Nearly thirty years after her debut with the Banshees, Siouxsie can still sneer and storm as fiercely as ever.
Mantaray, Siouxsie's blazing solo debut, earns accolades with no trace of fatigue, padding, or confusion, as on-it and of-the-moment as Justin Timberlake.
It's a success, without doubt.
A few tracks may drag along the way, especially the aptly titled social critique 'Drone Zone,' but they're worth it to reach the final and finest, 'Heaven and Alchemy.'
Siouxsie concentrates all her eccentric music powers on her first solo album ever, one where you don’t have to keep telling yourself "but it’s Siouxsie" to pay attention.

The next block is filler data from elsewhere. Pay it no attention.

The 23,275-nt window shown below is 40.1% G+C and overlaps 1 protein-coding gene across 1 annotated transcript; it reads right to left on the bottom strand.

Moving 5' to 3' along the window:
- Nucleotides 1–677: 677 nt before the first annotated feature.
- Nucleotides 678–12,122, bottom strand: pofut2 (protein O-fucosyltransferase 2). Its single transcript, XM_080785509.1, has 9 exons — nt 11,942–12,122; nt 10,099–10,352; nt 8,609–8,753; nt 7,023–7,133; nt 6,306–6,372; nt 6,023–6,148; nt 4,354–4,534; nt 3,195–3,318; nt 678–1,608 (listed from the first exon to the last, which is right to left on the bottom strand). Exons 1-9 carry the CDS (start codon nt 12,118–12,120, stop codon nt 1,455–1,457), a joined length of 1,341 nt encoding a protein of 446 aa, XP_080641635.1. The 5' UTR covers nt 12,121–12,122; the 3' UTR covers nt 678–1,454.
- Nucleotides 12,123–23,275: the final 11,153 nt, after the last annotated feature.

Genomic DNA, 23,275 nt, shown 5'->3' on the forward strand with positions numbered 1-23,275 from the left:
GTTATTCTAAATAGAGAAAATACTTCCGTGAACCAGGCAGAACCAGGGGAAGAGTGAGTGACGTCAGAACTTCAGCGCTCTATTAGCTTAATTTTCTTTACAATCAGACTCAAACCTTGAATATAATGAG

Siouxsie concentrates all her eccentric music powers on her first solo album ever, one where you don't have to keep telling yourself "but it's Siouxsie" to pay attention.
Powerful, gritty, and personal, the lyrics and delivery growlingly echo the sound of a woman coming into her own and rediscovering herself after having been entrenched in a long relationship.
Slight echoes of her past work seep through, but mostly she's casting a refreshing new spell. [Nov 2007, p.125]